Jump to content

James Maloney (Canadian politician)

From Wikipedia, the free encyclopedia

James Maloney
Member of the Canadian Parliament
for Etobicoke—Lakeshore
Assumed office
19 October 2015
Preceded byBernard Trottier
Toronto City Councillor for Ward 5 (Etobicoke—Lakeshore)
In office
7 July 2014 – 30 November 2014
Preceded byPeter Milczyn
Succeeded byJustin Di Ciano
Personal details
Born16 July 1964[1]
Fort William, Ontario (Thunder Bay), Canada[2]
Political partyLiberal Party of Canada
Residence(s)The Kingsway,[3] Etobicoke, Ontario
Alma materUniversity of Windsor
University of Wales
Bishop's University

James V. Maloney[3] MP (born 16 July 1964) is a Canadian lawyer and politician, who was elected to the House of Commons of Canada in the 2015 election.[4] He represents the electoral district of Etobicoke—Lakeshore as a member of the Liberal Party.[4]

Education and early career[edit]

Maloney has law degrees from the University of Windsor and University of Wales, as well as a B.A. from Bishop's University.[2]

Prior to his election, Maloney worked as a litigation lawyer with Hughes Amys LLP having been called to the Ontario Bar in 1996.[4] He served as a litigation lawyer for 20 years prior to entering politics.[5] He was involved in a number of significant cases including the tainted blood scandal of the 1980's and the Elliot Lake Commission of Inquiry.

An active volunteer, Mr. Maloney is the former President of the Toronto Lawyers’ Club and has served on the Board of Directors of the local Franklin Horner Community Centre, the Ontario Public Accountants Council, and the Catholic Children’s Aid Society of Toronto. For his significant contributions to Canada, he was awarded the Queen Elizabeth II Diamond Jubilee Medal.[5]

Municipal Politics[edit]

Maloney was appointed to Toronto City Council in 2014 to represent Ward 5 (Etobicoke—Lakeshore) as interim councillor following the resignation of Peter Milczyn from the council.[6]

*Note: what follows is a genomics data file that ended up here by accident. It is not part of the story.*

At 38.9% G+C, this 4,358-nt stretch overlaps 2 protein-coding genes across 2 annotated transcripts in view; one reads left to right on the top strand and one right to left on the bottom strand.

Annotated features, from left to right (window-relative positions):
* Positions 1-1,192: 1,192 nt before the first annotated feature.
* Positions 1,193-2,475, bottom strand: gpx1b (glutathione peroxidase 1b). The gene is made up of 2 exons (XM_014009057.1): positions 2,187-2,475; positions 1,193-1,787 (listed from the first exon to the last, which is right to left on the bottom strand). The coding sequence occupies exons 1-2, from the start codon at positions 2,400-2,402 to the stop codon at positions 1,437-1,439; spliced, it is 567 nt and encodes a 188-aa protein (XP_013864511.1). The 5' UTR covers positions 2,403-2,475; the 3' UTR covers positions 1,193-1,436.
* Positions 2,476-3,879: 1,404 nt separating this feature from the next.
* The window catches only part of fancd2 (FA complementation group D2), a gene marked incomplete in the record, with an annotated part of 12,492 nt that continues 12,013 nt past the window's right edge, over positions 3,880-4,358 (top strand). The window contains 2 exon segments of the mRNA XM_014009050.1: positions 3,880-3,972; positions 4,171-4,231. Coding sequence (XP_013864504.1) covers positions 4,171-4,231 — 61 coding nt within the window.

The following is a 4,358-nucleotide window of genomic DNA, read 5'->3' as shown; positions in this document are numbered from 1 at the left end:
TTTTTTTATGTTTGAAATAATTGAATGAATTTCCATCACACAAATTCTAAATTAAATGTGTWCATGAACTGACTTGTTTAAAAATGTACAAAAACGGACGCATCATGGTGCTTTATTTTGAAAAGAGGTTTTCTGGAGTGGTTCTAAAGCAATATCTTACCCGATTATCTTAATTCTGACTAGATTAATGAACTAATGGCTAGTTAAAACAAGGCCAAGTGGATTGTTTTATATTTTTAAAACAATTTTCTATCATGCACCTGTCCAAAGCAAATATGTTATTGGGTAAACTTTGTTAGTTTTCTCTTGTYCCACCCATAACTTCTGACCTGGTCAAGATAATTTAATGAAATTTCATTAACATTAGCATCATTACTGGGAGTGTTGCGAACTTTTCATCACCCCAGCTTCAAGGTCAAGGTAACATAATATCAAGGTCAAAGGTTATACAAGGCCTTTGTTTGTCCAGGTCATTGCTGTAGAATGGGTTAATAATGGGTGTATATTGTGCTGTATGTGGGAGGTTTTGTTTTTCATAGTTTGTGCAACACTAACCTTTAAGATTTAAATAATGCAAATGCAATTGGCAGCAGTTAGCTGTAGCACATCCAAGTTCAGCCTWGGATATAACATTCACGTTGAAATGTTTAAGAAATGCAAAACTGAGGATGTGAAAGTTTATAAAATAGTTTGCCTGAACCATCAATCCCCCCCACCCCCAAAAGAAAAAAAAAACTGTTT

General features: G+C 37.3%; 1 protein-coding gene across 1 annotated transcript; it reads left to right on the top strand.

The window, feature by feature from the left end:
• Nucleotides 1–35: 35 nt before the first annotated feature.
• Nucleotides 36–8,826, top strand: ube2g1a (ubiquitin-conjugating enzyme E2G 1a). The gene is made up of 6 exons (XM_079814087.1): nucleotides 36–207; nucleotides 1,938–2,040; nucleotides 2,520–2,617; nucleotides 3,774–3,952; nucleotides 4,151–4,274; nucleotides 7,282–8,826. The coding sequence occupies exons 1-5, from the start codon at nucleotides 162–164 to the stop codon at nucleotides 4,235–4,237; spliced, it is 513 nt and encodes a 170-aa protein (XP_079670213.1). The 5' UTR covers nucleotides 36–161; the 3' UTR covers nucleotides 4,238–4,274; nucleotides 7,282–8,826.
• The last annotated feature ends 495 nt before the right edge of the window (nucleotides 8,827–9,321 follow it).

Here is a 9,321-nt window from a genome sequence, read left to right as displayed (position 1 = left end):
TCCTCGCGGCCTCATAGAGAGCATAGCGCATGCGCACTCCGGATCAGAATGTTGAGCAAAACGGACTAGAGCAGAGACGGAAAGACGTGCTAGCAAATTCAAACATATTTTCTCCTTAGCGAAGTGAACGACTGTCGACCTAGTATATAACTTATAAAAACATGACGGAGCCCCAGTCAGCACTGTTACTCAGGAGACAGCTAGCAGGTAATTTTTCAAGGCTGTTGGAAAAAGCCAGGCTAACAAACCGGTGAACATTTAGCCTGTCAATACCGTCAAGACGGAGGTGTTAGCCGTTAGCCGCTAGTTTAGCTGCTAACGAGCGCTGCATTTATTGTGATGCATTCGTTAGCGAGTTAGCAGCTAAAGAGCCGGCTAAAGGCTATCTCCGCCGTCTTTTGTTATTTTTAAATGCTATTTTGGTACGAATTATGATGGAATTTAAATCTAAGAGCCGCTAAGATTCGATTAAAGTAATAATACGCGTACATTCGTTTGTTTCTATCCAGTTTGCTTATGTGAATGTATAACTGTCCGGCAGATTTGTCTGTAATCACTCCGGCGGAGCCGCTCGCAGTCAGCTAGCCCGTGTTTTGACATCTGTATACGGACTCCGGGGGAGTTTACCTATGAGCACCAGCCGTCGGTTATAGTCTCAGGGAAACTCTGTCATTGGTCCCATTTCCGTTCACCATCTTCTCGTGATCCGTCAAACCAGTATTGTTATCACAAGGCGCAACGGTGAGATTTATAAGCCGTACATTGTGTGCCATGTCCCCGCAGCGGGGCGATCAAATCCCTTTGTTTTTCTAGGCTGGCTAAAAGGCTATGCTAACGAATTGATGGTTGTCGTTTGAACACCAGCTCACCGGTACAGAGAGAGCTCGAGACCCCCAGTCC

Federal Politics[edit]

Prior to becoming the Liberal Party candidate in Etobicoke—Lakeshore. Maloney served as president of the electoral district association.[7]

Maloney was elected Member of Parliament for Etobicoke—Lakeshore in the 2015 election as part of the Liberal Party near-sweep of the Greater Toronto Area, and briefly was appointed to the Standing Joint Committee for the Scrutiny of Regulations.

Between February 2016 and 2021, Maloney has served as Chair of the Standing Committee on Natural Resources and a member of the Liaison Committee. Following the 2019 general election he was appointed as a member of the standing committee on Justice and Human Rights.

Maloney served as Chair of the Toronto Government Caucus from 2016 until 2021 when he was elected to the Chair of the Ontario Liberal Caucus. He is also the Chair of the Canada/Ireland Parliamentary Group, the Canada/United Kingdom Parliamentary Association, vice-president of the Canada-Europe Parliamentary Association, and vice-chair of the Canada/United States Interparliamentary Group. He is a member of the Canada/Israel Interparliamentary group, the Canada/Ukraine Parliamentary group, the Canada/Italy Interparliamentary group, the Canada/Japan Interparliamentary group, the Canadian branch of the Commonwealth Parliamentary Association, the Canadian Delegation to the Organization for Security and Co-operation in Europe Parliamentary assembly, the Canadian NATO Parliamentary Association, the Canadian Group of the Interparliamentary Union and Parliamentary Friends of Tibet Canada.[8]

In addition to his role in several international parliamentary associations, Maloney is a member of the House of Commons Special Joint Committee on Medical Assistance in Dying. In January 2020, the Prime Minister appointed him to the National Security and Intelligence Committee of Parliamentarians. In September 2023, he was appointed Parliamentary Secretary to the Minister of Justice and Attorney General of Canada.[5]

In October 2016 some community groups in south Etobicoke criticized Maloney for encouraging Metrolinx to drop an appeal of a rezoning decision made by city council, allowing a developer to build homes on a stretch of land south of Judson Street previously used for commercial and industrial purposes. Some groups claimed he was favouring the interests of his political allies Mark Grimes and Justin Di Ciano over the interests of local residents.[9] Maloney has stated that he has "no fiduciary relationship" with Dunpar Homes LTD, the developer of the project. Metrolinx warned that if homes were built in the area, noise complaints from residents could force the Willowbrook Rail Maintenance Facility to close.[10] As of 2023, those concerns have not materialized, and the facility remains open.[11]

Maloney was re-elected in the 2019 Canadian federal election.

In January 2020 Maloney introduced a Private member's motion proposing to declare March as Irish Heritage Month. The motion was adopted unanimously by the House of Commons on 10 March 2021.